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The Carletonian

Carleton Affirms Protections for DACA Students

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Carleton and the city of Northfield reaffirmed their commitment to protect undocumented students and residents after the election of Donald Trump.

Carleton promises to ensure DACA (Deferred Action for Childhood Arrivals) students’ full financial aid awards and safety on campus, while Northfield passed resolutions emphasizing the city as safe, welcoming, and inclusive to immigrants. President-elect Trump has threatened to cut federal funding to sanctuary cities and plans to eliminate DACA.

Daniel Tamez ’19, co-director and co-founder of ADMIRE, Carleton’s student group supporting DACA students and immigration reform, said DACA students feel anxious and uncertain about their futures under the new administration.

“We’re always going to feel threatened, scared and intimidated by the entire situation for the next four years. There’s very little we can do about that,” said Tamez.

On Tuesday, Nov. 15, 2016, in response to the election, a group of Carleton faculty drafted a letter petitioning the college administration to declare itself a “sanctuary center of higher education…to demonstrate our commitment to protecting and supporting our community members in the face of deportation, investigation, or acts of intimidation or violence.”

Spearheaded by Professors Anita Chikkatur, Adriana Estill, Dan Hernandez and Al Montero, the letter was signed by over 150 faculty members, out of 218 full-time faculty members, and was modeled on similar letters created at other colleges and universities nationwide.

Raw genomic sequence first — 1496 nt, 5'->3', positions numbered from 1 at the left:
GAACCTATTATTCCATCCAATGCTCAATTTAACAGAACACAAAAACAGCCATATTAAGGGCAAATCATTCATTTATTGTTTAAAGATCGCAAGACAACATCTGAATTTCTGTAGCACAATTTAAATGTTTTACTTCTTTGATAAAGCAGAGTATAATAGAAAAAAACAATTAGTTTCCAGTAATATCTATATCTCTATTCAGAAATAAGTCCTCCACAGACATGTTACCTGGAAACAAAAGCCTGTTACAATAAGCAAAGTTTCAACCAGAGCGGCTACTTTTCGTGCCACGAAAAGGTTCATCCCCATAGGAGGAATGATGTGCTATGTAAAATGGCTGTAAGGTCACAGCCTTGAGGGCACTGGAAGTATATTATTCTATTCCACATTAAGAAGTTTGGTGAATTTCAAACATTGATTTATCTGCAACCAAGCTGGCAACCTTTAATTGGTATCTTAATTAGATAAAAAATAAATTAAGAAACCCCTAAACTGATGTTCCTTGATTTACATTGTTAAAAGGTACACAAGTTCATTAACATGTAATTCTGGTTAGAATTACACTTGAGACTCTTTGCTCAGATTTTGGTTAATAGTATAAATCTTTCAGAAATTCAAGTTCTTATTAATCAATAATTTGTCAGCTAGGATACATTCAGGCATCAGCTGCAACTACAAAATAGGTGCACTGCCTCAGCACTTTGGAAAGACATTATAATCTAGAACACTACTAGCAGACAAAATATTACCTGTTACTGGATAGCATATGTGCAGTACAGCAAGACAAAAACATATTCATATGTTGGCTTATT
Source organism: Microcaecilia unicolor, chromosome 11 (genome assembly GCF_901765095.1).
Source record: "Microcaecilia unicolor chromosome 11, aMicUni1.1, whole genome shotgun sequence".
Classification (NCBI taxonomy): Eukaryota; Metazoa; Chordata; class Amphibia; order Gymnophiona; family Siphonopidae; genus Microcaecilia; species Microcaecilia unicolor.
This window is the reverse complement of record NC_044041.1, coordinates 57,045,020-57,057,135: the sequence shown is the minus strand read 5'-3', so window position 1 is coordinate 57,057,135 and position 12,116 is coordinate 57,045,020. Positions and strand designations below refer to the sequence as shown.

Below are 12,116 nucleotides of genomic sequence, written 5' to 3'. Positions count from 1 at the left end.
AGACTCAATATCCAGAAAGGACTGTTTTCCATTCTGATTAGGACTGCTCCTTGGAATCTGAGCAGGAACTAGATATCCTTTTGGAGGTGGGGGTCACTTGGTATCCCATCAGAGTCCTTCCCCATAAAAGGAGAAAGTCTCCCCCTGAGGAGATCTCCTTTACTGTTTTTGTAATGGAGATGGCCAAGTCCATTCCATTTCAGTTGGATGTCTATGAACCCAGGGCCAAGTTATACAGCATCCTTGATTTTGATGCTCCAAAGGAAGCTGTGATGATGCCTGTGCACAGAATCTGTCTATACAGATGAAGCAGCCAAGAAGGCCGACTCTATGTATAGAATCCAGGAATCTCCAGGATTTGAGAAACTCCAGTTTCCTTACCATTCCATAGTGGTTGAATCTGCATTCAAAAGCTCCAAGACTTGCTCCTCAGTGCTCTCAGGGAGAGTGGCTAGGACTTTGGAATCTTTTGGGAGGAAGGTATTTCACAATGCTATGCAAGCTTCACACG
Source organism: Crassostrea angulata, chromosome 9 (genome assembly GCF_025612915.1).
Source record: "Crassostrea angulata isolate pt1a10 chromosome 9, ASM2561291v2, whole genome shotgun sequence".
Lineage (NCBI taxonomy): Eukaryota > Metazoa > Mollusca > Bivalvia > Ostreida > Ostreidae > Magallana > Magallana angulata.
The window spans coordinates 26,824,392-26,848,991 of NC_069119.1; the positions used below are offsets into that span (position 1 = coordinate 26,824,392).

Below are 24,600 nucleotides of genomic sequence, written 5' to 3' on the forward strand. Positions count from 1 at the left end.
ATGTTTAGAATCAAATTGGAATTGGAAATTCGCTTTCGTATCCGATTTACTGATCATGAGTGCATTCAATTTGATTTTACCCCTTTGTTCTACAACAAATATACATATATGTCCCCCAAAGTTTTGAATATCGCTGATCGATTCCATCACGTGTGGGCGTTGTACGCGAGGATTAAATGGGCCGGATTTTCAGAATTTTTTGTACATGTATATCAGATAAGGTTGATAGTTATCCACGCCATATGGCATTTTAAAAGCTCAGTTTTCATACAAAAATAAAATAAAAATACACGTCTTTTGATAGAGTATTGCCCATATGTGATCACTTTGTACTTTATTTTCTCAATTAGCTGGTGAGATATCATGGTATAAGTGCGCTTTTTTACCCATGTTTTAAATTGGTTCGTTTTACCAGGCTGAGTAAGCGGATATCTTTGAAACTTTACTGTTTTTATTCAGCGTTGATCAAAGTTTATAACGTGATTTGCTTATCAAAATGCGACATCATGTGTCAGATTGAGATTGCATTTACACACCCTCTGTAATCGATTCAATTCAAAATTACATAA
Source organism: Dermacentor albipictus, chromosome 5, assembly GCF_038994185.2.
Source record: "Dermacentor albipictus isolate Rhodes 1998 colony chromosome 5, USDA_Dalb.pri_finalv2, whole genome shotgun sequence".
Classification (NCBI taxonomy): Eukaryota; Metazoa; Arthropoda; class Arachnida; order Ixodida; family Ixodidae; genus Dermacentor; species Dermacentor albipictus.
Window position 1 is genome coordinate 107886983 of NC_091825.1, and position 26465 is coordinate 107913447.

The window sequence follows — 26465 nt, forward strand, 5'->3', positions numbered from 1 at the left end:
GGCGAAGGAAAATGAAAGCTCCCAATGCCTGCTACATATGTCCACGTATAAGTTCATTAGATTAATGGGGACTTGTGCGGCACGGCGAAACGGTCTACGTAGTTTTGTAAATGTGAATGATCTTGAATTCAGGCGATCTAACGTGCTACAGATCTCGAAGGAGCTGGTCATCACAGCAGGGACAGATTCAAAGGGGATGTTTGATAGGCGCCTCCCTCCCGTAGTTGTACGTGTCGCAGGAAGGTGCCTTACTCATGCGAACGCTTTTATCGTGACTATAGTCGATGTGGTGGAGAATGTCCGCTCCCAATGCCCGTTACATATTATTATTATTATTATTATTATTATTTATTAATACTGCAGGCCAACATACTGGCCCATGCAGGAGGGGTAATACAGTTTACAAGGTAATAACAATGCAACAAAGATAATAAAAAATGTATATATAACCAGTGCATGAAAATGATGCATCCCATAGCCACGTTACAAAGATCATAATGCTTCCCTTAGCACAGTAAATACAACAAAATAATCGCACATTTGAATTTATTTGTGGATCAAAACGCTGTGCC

Professor Estill said that “post-election, we asked ourselves: ‘What is our responsibility as educators and community members to make a promise to protect all of our community members and make everyone feel welcome here?’

“We knew in some ways that the letter was a symbolic gesture, but a really important one, in that it was asking the administration to do things that were already put in place, but that we just didn’t realize were present.”

In the days after the election, President Steven Poskanzer and Dean Carolyn Livingston contacted the Board of Trustees to ensure that DACA students would continue to receive financial aid packages, regardless of their status.

DACA students received a letter promising support regardless of changes in federal regulations and a college pledge to continue to admit DACA students.

According to Livingston, this plan “was in the pipeline already,” prior to the election. “There are various times throughout the year where there is legislation or a court decision that impacts our DACA students, so there is a concerted effort on our part to reach out individually to all the DACA students and say that we can imagine that this is a difficult time and to let us know how we can be helpful and supportive.”
The Board of Trustees “overwhelmingly supported” the pledge to protect DACA students, according to Livingston.